There is definitely a correlation, but it is not absolute. If we imagine a spectrum of values of
s (the value of the exponent characterizing the distribution), different language families overlap on the spectrum.
The distribution is a function of morphological typology and orthography, and sometimes otherwise very closely related languages differ fundamentally with regard to these.
For example English lost most morphology and gender compared to earlier Germanic languages and generally IE languages. A famous example for Zipf's law is English the vs Spanish el, la, los, los, del.... As that cycle completes some grammaticalised words may become affixes like English 'll, or syntax may change as was the case with French shifting to non-pro-drop.
Hindustani has two scripts. Chinese has many homographs when written in Chinese, but many homophones when written in Pinyin. In some Hebrew corpora, vowels are indicated, in others only when necessary, resulting in more homographs. German writes noun compounds together, but modern English usually does not. The space character was an innovation that is still not universal, and the definition of a word or token is a matter of debate.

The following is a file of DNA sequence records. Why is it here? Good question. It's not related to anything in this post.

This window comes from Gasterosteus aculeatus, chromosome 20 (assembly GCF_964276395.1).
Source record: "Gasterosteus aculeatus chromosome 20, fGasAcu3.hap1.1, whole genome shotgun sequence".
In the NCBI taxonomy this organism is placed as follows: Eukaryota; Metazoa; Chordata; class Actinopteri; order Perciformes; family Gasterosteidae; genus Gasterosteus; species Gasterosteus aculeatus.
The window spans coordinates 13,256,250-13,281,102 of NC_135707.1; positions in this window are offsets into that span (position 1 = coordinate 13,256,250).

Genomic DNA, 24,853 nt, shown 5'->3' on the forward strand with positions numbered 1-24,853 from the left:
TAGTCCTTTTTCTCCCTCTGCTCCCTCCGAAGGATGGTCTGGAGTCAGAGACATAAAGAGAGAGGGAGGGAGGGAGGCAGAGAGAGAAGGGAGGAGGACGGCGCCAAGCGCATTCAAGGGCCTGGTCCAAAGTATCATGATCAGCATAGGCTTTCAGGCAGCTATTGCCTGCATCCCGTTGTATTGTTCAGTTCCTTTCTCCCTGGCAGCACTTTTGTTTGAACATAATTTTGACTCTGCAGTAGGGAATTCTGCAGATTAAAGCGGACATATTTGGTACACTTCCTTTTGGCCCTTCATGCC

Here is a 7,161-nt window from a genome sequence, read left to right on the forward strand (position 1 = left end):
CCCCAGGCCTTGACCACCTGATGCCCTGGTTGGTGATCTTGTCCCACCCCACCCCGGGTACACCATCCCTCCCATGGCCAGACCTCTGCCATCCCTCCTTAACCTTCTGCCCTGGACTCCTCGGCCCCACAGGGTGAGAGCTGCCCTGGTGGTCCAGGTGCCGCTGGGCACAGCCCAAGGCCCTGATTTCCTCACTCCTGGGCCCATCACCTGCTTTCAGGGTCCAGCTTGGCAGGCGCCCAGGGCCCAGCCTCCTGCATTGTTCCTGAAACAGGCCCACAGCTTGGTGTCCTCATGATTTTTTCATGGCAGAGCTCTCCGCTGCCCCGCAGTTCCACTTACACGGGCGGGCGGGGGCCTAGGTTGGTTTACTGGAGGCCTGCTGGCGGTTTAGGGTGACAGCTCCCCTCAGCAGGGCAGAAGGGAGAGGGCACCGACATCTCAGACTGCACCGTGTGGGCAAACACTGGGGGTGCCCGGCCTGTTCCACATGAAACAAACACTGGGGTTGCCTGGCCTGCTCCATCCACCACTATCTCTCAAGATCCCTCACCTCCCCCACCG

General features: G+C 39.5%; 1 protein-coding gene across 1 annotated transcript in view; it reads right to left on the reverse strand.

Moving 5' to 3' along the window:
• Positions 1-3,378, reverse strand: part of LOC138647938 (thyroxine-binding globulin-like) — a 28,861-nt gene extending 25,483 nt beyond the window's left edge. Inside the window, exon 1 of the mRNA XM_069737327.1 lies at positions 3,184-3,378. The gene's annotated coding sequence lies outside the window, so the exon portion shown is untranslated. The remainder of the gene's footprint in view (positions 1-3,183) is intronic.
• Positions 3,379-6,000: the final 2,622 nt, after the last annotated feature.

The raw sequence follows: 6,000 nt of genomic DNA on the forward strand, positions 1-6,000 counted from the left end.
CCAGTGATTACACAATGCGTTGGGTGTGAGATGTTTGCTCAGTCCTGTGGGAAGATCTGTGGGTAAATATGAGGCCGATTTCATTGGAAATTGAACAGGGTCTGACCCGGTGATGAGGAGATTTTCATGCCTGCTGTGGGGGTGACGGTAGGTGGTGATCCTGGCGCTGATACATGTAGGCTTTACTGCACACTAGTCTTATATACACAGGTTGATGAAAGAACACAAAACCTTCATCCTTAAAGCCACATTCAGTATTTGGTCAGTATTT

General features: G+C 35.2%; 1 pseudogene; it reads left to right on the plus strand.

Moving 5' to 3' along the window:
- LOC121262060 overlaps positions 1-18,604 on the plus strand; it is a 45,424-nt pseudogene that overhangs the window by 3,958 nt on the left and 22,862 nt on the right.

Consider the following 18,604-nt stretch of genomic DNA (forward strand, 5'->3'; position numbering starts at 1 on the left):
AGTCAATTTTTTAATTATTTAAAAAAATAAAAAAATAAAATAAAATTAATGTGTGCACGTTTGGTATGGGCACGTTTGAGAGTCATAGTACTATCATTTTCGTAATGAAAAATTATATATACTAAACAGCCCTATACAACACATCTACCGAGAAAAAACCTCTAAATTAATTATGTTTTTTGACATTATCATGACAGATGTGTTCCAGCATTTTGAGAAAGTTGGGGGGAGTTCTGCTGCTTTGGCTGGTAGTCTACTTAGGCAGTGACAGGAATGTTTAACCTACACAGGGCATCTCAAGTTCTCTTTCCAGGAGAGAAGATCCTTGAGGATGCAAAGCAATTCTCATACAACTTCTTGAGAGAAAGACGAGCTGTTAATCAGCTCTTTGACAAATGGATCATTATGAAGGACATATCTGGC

So English and Chinese may have distributions more similar to each other than English and Celtic, or Chinese and Old Chinese, even though English and Chinese are completely unrelated, whereas the other pairs are in the same family.
That said, some of these typological changes happen because of creolisation or substrate, so there are open questions about whether these languages are not in a different family than their nominal ancestors. But even if we assume English is a fusion language, it is a fusion of IE languages.
This is all assuming that the corpora used are actually comparable. English and Scots are very similar languages, but if we use each language's Wikipedia as a corpus to generate the distribution, then there are other variables.